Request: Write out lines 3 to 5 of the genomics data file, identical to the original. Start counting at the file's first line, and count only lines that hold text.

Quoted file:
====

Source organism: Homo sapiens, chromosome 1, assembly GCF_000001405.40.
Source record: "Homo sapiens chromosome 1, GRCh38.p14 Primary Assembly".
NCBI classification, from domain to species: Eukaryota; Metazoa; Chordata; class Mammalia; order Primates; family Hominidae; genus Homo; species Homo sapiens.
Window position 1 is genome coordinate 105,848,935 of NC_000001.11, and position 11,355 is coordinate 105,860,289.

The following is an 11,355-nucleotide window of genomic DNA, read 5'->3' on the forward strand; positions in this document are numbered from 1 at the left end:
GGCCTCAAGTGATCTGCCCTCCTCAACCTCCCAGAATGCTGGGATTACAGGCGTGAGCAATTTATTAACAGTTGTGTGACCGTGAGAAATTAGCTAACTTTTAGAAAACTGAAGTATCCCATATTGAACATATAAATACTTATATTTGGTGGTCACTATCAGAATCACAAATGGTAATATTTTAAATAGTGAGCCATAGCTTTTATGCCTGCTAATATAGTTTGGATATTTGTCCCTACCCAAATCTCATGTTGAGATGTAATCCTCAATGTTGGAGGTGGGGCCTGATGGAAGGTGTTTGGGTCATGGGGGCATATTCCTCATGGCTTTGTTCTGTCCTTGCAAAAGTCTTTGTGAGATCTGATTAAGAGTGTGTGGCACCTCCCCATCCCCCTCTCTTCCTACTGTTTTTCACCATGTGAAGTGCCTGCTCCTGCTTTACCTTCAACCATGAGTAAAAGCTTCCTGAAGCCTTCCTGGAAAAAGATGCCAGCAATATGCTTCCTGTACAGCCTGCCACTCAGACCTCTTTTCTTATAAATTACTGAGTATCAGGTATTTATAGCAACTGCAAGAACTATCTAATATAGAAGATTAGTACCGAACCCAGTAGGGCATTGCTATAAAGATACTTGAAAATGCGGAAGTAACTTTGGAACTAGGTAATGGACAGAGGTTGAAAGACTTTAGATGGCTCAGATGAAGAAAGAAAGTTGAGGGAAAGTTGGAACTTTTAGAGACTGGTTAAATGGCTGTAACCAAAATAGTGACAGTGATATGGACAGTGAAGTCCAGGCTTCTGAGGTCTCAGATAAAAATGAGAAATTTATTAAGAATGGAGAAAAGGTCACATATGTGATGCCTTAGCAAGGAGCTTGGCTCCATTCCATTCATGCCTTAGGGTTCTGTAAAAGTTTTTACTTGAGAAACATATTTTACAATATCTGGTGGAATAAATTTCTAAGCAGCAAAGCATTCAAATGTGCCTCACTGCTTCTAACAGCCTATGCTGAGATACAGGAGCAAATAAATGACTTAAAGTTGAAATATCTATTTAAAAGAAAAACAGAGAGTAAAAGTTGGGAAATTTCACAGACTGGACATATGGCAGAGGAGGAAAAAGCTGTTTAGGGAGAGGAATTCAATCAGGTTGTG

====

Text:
NCBI classification, from domain to species: Eukaryota; Metazoa; Chordata; class Mammalia; order Primates; family Hominidae; genus Homo; species Homo sapiens.
Window position 1 is genome coordinate 105,848,935 of NC_000001.11, and position 11,355 is coordinate 105,860,289.

The following is an 11,355-nucleotide window of genomic DNA, read 5'->3' on the forward strand; positions in this document are numbered from 1 at the left end: